Your patient record is held securely and confidentially on the electronic system at your GP practice.
If you require treatment in another NHS healthcare setting such as an Emergency Department or Minor Injury Unit, those treating you would be better able to give you appropriate care if some of the information from the GP practice were available to them.
This information can now be shared electronically via:
1. The Summary Care Record: used nationally across England
2. The Oxfordshire Care Summary: used locally across Oxfordshire
In both cases, the information will be used only by authorised health care professionals directly involved in your care. Your permission will be asked before the information is accessed, unless the clinician is unable to ask you and there is a clinical reason for access.
A parent or guardian can request to opt out children under 16 but ultimately it is the GP’s decision whether to create the records or not, because of their duty of care to the child. If you are the parent or guardian of a child under 16 and feel that they are able to understand, then you should make this information available to them.
Differences between the Oxfordshire Care Summary and the Summary Care Record
|Oxfordshire Care Summary||Summary Care Record|
National Data Opt Out
Information about your health and care helps us to improve your individual care, speed up diagnosis, plan your local services and research new treatments.
In May 2018, the strict rules about how this data can and cannot be used were strengthened. The NHS is committed to keeping patient information safe and always being clear
about how it is used. You can choose whether your confidential patient information
is used for research and planning. To find out more visit: nhs.uk/your-nhs-data-matters
You can choose whether your confidential patient information is used for research and planning.
How your data is used
Your health and care information is used to improve your individual care. It is also used to help us research new treatments, decide where to put GP clinics and plan for the number of doctors and nurses in your local hospital. Wherever possible we try to use data that does not identify you, but sometimes it is necessary to use your confidential patient information.
What is confidential patient information?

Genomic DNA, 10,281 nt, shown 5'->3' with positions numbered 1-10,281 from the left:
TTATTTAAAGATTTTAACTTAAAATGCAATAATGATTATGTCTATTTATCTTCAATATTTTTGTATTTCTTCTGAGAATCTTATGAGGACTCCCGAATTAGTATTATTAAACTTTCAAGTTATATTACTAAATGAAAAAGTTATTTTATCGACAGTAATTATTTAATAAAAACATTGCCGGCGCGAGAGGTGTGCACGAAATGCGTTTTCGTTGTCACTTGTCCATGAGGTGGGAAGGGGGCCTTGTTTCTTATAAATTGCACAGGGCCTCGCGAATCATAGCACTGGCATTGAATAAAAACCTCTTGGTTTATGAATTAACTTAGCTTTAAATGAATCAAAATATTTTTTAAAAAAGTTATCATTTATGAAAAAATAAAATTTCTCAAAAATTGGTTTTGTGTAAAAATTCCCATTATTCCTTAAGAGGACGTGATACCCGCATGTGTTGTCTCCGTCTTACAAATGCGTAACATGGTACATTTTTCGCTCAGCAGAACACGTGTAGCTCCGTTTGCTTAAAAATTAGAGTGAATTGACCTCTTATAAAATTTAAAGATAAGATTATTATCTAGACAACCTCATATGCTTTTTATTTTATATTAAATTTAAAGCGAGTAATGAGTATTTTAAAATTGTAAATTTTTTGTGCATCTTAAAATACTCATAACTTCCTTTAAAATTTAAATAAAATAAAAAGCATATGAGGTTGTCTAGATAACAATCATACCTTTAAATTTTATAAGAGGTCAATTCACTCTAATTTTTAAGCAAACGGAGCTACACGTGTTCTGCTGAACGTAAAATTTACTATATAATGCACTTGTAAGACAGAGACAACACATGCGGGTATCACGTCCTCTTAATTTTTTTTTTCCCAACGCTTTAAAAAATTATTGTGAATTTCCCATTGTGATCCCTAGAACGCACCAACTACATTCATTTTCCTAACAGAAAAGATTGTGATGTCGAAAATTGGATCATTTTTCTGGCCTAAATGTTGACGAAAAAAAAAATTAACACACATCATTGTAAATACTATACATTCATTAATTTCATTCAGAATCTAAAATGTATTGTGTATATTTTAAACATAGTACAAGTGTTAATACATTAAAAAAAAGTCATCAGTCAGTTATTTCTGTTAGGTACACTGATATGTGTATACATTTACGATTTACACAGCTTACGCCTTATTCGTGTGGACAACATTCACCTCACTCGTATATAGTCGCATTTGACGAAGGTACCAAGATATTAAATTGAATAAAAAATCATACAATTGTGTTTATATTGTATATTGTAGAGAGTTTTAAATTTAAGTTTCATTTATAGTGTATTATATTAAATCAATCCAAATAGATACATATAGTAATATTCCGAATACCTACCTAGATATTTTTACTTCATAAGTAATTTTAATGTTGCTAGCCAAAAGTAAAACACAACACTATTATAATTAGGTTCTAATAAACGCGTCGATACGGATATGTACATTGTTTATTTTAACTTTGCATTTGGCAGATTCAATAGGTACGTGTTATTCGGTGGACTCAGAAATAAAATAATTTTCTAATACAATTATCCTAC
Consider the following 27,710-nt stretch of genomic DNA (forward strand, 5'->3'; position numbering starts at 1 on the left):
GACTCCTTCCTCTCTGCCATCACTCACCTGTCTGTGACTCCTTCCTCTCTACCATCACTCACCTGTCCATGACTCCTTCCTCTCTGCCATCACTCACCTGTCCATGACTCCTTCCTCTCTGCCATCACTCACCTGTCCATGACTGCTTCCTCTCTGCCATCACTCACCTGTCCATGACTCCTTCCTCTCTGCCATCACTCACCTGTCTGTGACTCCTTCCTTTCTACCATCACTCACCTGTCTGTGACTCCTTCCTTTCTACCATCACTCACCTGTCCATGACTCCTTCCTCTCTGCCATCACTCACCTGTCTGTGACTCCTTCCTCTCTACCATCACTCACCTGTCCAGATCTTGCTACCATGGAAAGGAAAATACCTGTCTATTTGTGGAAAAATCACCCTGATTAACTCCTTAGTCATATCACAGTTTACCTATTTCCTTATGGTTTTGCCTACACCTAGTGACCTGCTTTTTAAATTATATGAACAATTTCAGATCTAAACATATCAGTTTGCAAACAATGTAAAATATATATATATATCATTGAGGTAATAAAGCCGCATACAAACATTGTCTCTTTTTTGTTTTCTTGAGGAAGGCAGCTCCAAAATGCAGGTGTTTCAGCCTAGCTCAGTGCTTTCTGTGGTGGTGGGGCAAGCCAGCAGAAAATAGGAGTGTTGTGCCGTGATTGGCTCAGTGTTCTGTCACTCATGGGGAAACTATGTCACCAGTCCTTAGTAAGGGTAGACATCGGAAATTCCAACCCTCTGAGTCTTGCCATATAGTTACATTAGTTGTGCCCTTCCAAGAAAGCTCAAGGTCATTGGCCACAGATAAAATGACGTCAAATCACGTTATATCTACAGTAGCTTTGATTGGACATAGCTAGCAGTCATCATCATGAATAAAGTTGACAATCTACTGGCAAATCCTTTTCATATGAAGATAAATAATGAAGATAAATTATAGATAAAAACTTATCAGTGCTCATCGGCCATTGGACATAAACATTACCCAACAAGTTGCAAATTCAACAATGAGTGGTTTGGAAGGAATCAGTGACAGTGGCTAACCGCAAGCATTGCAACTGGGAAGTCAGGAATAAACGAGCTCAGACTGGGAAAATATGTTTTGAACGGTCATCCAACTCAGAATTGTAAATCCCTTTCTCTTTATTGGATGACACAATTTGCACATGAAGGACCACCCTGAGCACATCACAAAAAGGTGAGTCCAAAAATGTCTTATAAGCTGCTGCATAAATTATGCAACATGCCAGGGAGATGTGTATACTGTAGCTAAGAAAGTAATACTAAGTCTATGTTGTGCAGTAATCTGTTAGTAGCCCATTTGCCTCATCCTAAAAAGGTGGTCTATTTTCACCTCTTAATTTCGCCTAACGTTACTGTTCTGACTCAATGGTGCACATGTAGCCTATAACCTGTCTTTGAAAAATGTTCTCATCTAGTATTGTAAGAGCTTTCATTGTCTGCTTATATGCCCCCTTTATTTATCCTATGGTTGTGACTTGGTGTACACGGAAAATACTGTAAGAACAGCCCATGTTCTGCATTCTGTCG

Confidential patient information identifies you and says something about your health, care or treatment. You would expect this information to be kept private. Information that only identifies you, like your name and address, is not considered confidential patient information and may still be used: for example, to contact you if your GP practice is merging with another.
Who can use your confidential patient information for research and planning?
It is used by the NHS, local authorities, university and hospital researchers, medical colleges and pharmaceutical companies researching new treatments.
Making your data opt-out choice
You can choose to opt out of sharing your confidential patient information for research
and planning. There may still be times when your confidential patient information is
used: for example, during an epidemic where there might be a risk to you or to
other people’s health. You can also still consent to take part in a specific research project.
Will choosing this opt-out affect your care and treatment?
No, your confidential patient information will still be used for your individual care.
Choosing to opt out will not affect your care and treatment. You will still be invited for screening services, such as screenings for bowel cancer.
What should you do next?
You do not need to do anything if you are happy about how your confidential patient
information is used. If you do not want your confidential patient information to be used for research and planning, you can choose to opt out securely online or through a telephone service.
You can change your choice at any time.
To find out more or to make your choice visit nhs.uk/your-nhs-data-matters
or call 0300 303 5678
National Diabetes Audit
The practice is taking part in the National Diabetes Audit (NDA). The NDA checks whether people with diabetes are getting good care.
The NDA collects information about diabetes care from GP practices and hospitals. This information helps the NHS to improve care. The use of NDA information is controlled by law and strict rules of confidentiality.
The NDA is managed by NHS Digital (formerly known as the Health and Social Care Information Centre (HSCIC)), working with Diabetes UK and Public Health England. Taking part in the NDA can help improve understanding of the quality of care for people with diabetes. But you can choose not to take part if you have concerns.
To opt in/opt out of Data Sharing please complete our online form.